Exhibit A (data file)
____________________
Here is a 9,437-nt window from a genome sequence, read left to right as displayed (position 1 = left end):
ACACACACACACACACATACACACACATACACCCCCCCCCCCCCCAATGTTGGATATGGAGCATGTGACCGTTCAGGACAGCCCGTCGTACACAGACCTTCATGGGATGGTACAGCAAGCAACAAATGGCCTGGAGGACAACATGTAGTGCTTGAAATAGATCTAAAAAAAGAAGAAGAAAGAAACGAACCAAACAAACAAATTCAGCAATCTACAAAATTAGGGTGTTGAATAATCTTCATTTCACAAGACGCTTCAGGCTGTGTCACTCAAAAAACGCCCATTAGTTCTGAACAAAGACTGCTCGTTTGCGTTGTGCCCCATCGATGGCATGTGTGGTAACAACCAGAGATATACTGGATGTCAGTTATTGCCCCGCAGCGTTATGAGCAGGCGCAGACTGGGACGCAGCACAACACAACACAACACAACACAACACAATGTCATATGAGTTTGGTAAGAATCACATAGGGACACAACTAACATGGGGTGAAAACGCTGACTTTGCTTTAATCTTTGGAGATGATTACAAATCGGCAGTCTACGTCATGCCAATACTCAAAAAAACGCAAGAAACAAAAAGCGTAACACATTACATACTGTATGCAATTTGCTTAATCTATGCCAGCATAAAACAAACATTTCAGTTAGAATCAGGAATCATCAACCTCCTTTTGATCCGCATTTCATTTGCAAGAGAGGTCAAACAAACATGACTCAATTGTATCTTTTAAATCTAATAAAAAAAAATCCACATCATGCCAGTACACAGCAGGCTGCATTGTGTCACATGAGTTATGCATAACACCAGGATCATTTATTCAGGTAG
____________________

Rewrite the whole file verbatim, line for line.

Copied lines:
Here is a 9,437-nt window from a genome sequence, read left to right as displayed (position 1 = left end):
ACACACACACACACACATACACACACATACACCCCCCCCCCCCCCAATGTTGGATATGGAGCATGTGACCGTTCAGGACAGCCCGTCGTACACAGACCTTCATGGGATGGTACAGCAAGCAACAAATGGCCTGGAGGACAACATGTAGTGCTTGAAATAGATCTAAAAAAAGAAGAAGAAAGAAACGAACCAAACAAACAAATTCAGCAATCTACAAAATTAGGGTGTTGAATAATCTTCATTTCACAAGACGCTTCAGGCTGTGTCACTCAAAAAACGCCCATTAGTTCTGAACAAAGACTGCTCGTTTGCGTTGTGCCCCATCGATGGCATGTGTGGTAACAACCAGAGATATACTGGATGTCAGTTATTGCCCCGCAGCGTTATGAGCAGGCGCAGACTGGGACGCAGCACAACACAACACAACACAACACAACACAATGTCATATGAGTTTGGTAAGAATCACATAGGGACACAACTAACATGGGGTGAAAACGCTGACTTTGCTTTAATCTTTGGAGATGATTACAAATCGGCAGTCTACGTCATGCCAATACTCAAAAAAACGCAAGAAACAAAAAGCGTAACACATTACATACTGTATGCAATTTGCTTAATCTATGCCAGCATAAAACAAACATTTCAGTTAGAATCAGGAATCATCAACCTCCTTTTGATCCGCATTTCATTTGCAAGAGAGGTCAAACAAACATGACTCAATTGTATCTTTTAAATCTAATAAAAAAAAATCCACATCATGCCAGTACACAGCAGGCTGCATTGTGTCACATGAGTTATGCATAACACCAGGATCATTTATTCAGGTAG